Wayne Rooney has opened up about how he felt “embarrassed” as he sat on the bench towards the end of his Manchester United career.
The 33-year-old, previously an untouchable in the starting XI, became a bit-part player under Jose Mourinho, making only 25 starts in all competitions ahead of leaving for Everton in the summer of 2017.
He has since moved to DC United, where he is excelling, and returned to his homeland for an emotional farewell appearance against the United States at Wembley.
Speaking in an interview with Sky Sports ahead of the game, Rooney opened up about how watching from the bench under Mourinho felt embarrassing.
“There are moments when you do doubt yourself,” he said. “I believe I was good enough to get back in the team, but I never really got that opportunity.”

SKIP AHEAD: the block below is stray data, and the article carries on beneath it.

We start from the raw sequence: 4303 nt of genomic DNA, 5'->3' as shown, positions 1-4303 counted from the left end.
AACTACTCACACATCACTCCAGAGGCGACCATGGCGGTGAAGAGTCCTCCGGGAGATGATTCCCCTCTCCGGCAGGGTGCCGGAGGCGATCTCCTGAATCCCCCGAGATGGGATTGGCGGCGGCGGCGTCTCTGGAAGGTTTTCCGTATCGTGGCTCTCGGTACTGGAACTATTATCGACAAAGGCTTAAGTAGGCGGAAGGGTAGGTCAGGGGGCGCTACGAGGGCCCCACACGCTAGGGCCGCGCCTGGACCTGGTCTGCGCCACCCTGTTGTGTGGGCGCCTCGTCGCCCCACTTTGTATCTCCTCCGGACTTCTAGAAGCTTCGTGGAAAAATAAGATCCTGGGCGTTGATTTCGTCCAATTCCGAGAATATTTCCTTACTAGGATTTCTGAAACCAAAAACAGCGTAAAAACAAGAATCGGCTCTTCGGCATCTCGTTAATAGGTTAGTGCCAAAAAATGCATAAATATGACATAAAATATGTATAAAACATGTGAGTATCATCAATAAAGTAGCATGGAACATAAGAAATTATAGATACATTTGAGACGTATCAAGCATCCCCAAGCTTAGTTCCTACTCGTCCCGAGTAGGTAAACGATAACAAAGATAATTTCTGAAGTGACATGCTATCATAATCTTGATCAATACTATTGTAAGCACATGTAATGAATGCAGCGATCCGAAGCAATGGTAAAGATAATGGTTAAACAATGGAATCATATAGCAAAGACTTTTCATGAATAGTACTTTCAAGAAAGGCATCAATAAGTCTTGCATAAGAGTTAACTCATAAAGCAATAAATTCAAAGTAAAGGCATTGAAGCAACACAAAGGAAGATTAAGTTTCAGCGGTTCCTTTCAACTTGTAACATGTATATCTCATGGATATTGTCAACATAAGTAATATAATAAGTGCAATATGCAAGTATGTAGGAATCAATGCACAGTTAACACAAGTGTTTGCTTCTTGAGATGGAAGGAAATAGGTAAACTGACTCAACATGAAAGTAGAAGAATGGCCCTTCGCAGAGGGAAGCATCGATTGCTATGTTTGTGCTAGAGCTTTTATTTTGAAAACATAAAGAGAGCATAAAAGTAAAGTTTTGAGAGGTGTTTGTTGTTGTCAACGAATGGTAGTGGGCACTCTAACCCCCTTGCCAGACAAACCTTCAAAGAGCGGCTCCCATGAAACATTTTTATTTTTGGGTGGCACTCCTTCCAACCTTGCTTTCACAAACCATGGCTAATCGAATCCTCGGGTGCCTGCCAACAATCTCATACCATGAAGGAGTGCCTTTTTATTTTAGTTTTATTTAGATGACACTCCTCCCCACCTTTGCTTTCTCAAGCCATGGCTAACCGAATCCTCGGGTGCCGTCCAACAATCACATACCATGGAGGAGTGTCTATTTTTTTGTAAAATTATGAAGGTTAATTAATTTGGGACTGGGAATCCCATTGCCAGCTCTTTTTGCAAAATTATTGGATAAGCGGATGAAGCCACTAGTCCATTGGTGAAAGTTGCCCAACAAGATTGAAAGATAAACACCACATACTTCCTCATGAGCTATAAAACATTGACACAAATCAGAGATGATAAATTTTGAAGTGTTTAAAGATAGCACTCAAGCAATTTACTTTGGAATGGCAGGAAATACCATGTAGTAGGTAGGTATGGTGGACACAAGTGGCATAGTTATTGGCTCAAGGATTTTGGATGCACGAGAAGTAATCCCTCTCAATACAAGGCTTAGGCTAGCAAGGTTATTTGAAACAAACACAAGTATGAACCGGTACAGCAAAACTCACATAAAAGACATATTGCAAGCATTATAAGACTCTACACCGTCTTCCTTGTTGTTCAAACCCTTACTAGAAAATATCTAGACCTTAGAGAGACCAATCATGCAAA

“I came on for one minute in the Europa League final. I was about to come on against Southampton in the League Cup final, and in those moments it was embarrassing. It was getting to a point where I was embarrassed. I thought ‘I can’t keep doing this’, as hard as it was to leave United.
“In the Southampton game, Mourinho came to me and said: ‘I want you to lift the trophy.’ I was like: ‘Well, I didn’t even play in the game.’ He was persistent with it, and I literally lifted it and moved it on. What was I doing? I need to move on and go somewhere else.”
One of Rooney’s best qualities is the unyielding belief he has in his ability to impact games, to be the talismanic figure, the nucleus of a team.
By the time Mourinho came around, he was not good enough to start games any longer. That would have cut deep for a player so used to existing at the centre of things. To see him lingering on the sidelines, coming on for the last three minutes against Ajax, felt inherently strange, like an aberration of nature itself.
But it was, in fact, the right move by Mourinho, who deserves credit for smoothly transitioning to life after Rooney. That we must move on is a fact which applies to everyone – even someone as special as the club’s all-time top goalscorer.